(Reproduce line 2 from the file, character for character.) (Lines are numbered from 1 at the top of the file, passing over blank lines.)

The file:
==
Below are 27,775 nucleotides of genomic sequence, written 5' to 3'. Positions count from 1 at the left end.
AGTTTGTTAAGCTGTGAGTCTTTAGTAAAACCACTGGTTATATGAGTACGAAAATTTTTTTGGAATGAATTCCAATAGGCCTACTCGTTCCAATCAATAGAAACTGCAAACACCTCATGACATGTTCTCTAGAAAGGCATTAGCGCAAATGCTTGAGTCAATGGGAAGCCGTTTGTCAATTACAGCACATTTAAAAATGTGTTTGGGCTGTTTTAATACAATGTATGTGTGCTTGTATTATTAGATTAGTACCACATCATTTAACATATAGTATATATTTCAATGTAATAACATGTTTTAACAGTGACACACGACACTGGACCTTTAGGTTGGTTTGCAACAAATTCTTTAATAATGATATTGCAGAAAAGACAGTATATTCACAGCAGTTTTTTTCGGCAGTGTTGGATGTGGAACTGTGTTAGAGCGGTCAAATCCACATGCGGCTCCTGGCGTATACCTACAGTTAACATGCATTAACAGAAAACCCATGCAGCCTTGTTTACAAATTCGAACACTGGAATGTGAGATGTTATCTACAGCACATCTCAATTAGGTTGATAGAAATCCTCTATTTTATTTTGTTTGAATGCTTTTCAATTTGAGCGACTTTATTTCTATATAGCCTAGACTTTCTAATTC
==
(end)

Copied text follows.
AGTTTGTTAAGCTGTGAGTCTTTAGTAAAACCACTGGTTATATGAGTACGAAAATTTTTTTGGAATGAATTCCAATAGGCCTACTCGTTCCAATCAATAGAAACTGCAAACACCTCATGACATGTTCTCTAGAAAGGCATTAGCGCAAATGCTTGAGTCAATGGGAAGCCGTTTGTCAATTACAGCACATTTAAAAATGTGTTTGGGCTGTTTTAATACAATGTATGTGTGCTTGTATTATTAGATTAGTACCACATCATTTAACATATAGTATATATTTCAATGTAATAACATGTTTTAACAGTGACACACGACACTGGACCTTTAGGTTGGTTTGCAACAAATTCTTTAATAATGATATTGCAGAAAAGACAGTATATTCACAGCAGTTTTTTTCGGCAGTGTTGGATGTGGAACTGTGTTAGAGCGGTCAAATCCACATGCGGCTCCTGGCGTATACCTACAGTTAACATGCATTAACAGAAAACCCATGCAGCCTTGTTTACAAATTCGAACACTGGAATGTGAGATGTTATCTACAGCACATCTCAATTAGGTTGATAGAAATCCTCTATTTTATTTTGTTTGAATGCTTTTCAATTTGAGCGACTTTATTTCTATATAGCCTAGACTTTCTAATTC